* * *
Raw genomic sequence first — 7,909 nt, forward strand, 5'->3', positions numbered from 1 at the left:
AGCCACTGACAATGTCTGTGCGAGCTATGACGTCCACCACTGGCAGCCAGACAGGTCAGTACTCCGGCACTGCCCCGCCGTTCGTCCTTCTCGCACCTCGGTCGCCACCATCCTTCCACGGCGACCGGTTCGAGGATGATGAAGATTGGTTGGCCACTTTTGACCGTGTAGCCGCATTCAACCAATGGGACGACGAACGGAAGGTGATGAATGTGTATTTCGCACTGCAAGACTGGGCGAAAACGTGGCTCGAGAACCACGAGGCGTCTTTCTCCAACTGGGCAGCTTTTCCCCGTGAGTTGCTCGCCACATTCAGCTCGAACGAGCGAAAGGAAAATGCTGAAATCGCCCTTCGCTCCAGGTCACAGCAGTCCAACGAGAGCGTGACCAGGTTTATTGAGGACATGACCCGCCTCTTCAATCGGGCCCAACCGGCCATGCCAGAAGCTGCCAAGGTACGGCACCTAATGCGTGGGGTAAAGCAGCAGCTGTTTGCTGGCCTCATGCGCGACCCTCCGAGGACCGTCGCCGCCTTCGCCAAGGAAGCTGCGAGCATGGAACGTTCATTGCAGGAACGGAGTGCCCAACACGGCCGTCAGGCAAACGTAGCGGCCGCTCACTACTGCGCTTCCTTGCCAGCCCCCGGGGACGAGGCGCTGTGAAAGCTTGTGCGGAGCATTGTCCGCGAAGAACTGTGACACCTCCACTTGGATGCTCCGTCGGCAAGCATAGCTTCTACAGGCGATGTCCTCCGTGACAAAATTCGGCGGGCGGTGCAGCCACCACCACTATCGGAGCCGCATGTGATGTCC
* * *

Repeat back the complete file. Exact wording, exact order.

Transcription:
Raw genomic sequence first — 7,909 nt, forward strand, 5'->3', positions numbered from 1 at the left:
AGCCACTGACAATGTCTGTGCGAGCTATGACGTCCACCACTGGCAGCCAGACAGGTCAGTACTCCGGCACTGCCCCGCCGTTCGTCCTTCTCGCACCTCGGTCGCCACCATCCTTCCACGGCGACCGGTTCGAGGATGATGAAGATTGGTTGGCCACTTTTGACCGTGTAGCCGCATTCAACCAATGGGACGACGAACGGAAGGTGATGAATGTGTATTTCGCACTGCAAGACTGGGCGAAAACGTGGCTCGAGAACCACGAGGCGTCTTTCTCCAACTGGGCAGCTTTTCCCCGTGAGTTGCTCGCCACATTCAGCTCGAACGAGCGAAAGGAAAATGCTGAAATCGCCCTTCGCTCCAGGTCACAGCAGTCCAACGAGAGCGTGACCAGGTTTATTGAGGACATGACCCGCCTCTTCAATCGGGCCCAACCGGCCATGCCAGAAGCTGCCAAGGTACGGCACCTAATGCGTGGGGTAAAGCAGCAGCTGTTTGCTGGCCTCATGCGCGACCCTCCGAGGACCGTCGCCGCCTTCGCCAAGGAAGCTGCGAGCATGGAACGTTCATTGCAGGAACGGAGTGCCCAACACGGCCGTCAGGCAAACGTAGCGGCCGCTCACTACTGCGCTTCCTTGCCAGCCCCCGGGGACGAGGCGCTGTGAAAGCTTGTGCGGAGCATTGTCCGCGAAGAACTGTGACACCTCCACTTGGATGCTCCGTCGGCAAGCATAGCTTCTACAGGCGATGTCCTCCGTGACAAAATTCGGCGGGCGGTGCAGCCACCACCACTATCGGAGCCGCATGTGATGTCC